EU-US Energy Council: opening remarks by High Representative Borrell and Commissioner Simson

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This article is brought to you in association with the European Commission.


“Check against delivery”

High Representative Borrell:

Good morning, Secretary [of State, Anthony] Blinken.

I am very happy to welcome [you] to this 10th edition of the EU-US Energy Council [Ministerial Meeting].

We met last [on] 7 February last year, and 17 days after Russia launched its brutal war of aggression against Ukraine. And a lot has happened since then.

Russia’s war has had a dramatic impact on energy and food supplies globally. It has exposed our vulnerabilities, but also it has accelerated our green energy transition.

And we have worked hand in hand, not only to ensure Europe’s energy security, but also to stabilise the global energy markets.

Secretary Blinken, I would like to thank you personally very much and the US Administration for your support, mainly the unprecedented levels of deliveries of Liquefied Natural Gas (LNG).

In addition, through our Global Methane Pledge, we could free up to 250 billion cubic meters of gas – almost double the amount that Russia used to ship to Europe.

My colleague, [Commissioner for Energy] Kadri Simson, will speak further on the far-reaching European Union actions over the last 12 months to ensure the energy security of the European Union and our neighbours, for now, and more importantly, for the next winter.

And there is a broad lesson in all of this: in the end, reliable, affordable and secure energy, will only come through a fully decarbonised energy system largely based on renewables.

And one of our lines of work is therefore to phase out global demand for fossil fuels, and to use the energy more efficiently. More savings and more efficiency. 

Together, Secretary [of State] Blinken, we will work towards making energy efficiency a global priority, as we have done with methane emissions in 2021.

Turning to those most affected by Russia’s war: last June, the European Union extended candidate status to Ukraine, as you know, and to the Republic of Moldova.

Looking ahead, we want to support Ukraine in rebuilding green energy systems.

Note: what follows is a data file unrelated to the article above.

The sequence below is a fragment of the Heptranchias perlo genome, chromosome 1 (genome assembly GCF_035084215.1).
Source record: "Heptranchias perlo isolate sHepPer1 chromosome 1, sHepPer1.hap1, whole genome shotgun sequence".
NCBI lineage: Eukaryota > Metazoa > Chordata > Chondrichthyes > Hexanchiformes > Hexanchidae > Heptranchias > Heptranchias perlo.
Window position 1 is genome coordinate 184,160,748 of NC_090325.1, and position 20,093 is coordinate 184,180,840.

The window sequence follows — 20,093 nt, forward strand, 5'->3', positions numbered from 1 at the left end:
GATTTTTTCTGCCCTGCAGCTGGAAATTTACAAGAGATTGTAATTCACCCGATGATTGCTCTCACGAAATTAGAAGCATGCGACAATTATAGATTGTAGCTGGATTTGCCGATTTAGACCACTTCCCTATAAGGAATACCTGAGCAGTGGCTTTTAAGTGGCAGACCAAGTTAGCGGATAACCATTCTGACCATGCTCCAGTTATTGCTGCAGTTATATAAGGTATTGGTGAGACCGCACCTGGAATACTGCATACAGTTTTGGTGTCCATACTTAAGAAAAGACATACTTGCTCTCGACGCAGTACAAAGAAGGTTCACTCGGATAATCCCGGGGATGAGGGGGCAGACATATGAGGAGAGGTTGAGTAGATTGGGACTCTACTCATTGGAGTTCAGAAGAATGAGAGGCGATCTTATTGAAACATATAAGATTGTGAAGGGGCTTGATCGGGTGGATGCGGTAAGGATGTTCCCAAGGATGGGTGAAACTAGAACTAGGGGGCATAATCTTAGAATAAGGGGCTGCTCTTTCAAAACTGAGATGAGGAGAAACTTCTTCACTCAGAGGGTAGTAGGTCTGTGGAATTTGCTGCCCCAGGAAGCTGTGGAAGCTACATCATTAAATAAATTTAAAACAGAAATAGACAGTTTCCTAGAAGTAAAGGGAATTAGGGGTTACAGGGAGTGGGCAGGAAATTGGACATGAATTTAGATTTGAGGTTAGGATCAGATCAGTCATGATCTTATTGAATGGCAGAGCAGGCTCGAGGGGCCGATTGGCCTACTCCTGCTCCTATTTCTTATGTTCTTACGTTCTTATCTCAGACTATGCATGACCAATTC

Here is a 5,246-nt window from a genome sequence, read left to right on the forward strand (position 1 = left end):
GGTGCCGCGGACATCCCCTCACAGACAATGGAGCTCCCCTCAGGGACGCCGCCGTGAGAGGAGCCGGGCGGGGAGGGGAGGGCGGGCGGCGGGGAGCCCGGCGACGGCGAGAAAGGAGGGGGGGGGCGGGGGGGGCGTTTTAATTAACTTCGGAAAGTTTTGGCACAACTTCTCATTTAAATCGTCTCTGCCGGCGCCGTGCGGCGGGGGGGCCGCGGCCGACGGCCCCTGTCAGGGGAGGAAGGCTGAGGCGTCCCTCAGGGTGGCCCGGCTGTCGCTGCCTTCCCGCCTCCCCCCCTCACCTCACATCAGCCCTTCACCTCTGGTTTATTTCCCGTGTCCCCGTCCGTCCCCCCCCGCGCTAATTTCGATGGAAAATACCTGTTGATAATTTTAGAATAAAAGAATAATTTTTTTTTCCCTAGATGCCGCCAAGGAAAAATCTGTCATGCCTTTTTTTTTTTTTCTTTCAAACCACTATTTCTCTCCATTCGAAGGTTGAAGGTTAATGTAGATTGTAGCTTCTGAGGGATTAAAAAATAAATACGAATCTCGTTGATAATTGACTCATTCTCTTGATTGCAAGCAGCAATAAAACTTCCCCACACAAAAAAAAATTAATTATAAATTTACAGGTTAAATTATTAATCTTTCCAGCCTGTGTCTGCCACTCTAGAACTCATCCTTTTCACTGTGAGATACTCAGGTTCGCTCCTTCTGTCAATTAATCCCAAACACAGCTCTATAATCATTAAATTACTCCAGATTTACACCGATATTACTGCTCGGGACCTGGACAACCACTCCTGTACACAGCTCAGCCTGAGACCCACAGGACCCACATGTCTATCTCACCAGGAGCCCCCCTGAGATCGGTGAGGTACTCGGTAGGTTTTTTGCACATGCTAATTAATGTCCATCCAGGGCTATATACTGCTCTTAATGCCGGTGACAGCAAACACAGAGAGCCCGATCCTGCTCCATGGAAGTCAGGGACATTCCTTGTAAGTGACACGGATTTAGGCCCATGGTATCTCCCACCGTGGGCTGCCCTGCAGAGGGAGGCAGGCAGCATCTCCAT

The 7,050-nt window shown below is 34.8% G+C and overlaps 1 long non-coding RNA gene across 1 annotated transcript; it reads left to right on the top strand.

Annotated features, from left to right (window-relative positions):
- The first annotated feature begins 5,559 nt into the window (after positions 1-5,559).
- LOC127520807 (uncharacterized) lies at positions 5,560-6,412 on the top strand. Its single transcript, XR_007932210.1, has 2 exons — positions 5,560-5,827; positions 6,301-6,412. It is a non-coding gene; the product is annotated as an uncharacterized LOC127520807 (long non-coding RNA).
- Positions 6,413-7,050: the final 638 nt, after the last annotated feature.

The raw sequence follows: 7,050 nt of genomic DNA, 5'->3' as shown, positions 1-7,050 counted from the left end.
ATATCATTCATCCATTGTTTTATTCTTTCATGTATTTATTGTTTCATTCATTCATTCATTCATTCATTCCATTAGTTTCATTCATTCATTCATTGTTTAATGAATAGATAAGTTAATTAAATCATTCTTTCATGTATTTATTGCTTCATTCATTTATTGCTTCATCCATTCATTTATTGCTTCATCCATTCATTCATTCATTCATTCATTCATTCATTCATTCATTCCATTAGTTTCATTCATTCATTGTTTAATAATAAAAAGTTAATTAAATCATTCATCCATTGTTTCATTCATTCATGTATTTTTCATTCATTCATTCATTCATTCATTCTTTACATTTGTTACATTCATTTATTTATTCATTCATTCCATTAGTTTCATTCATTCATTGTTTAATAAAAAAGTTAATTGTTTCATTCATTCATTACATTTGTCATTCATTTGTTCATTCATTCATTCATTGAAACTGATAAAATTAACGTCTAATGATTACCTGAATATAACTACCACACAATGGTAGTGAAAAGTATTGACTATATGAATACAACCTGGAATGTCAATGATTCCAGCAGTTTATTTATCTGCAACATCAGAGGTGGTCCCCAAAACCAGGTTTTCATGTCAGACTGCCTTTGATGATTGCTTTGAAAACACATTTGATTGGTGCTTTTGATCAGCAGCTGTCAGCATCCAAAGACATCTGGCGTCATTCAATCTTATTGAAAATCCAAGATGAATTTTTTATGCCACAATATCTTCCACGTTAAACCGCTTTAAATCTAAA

Green energy transition and energy security for our direct neighbours – Ukraine, Moldova and the Western Balkans – are key issues for us.

And that is why, I am very much looking forward to our exchanges this morning on how we can further work on these objectives together, as we have been doing during the last year since we met in Washington.

Once again, [you are] very much welcome.

*****

Commissioner Simson:

Dear Secretary Blinken,

Dear Deputy Secretary Turk,

Dear Minister Billström

Dear Josep,

Ladies and Gentlemen,

It is a pleasure to welcome you all in Brussels.

Last year, we concluded the Council in Washington with a united vision of cooperation. We rejected Russian threats to Ukraine and its manipulation of the energy system.

Russia’s aggression triggered global disruptions and an unprecedented shift in the EU energy system. However, the disengagement from Russian supplies has worked faster than we expected.

The EU reduced its gas consumption by 19%, responsible for saving 42 bcm of natural gas and, on top of that, new renewables replaced over 11 bcm. The EU also secured 90 bcm of gas from alternative sources.

If we made it, it is thanks to a strong EU-US partnership. Imports of US LNG more than doubled last year.

I believe this is not a temporary situation, but marks a structural change in Europe’s energy outlook and trade orientation.

While gas cooperation has been so crucial, I am particularly happy that the EU US transatlantic cooperation goes beyond it.

The EU and the US have worked together on promoting innovation, just transition and methane emission reduction. We strengthened business ties in renewables. Yesterday, I exchanged with stakeholders in the EU and the US on how to bring this cooperation to the next level. 

Going forward, there is a lot more we can do together.

I consider that one of this year’s priority is working jointly on energy security for Ukraine and Europe’s neighbourhood.

Finally, a word on nuclear safety in Ukraine. We are constantly on a verge of a catastrophic radiological incident. It is crucial to increase pressure on Russia to demilitarise the Zaporizhzhia plant and not take any reckless action.

The EU-US Energy Council is an effective tool to advance our energy cooperation so I look forward to our discussions today.

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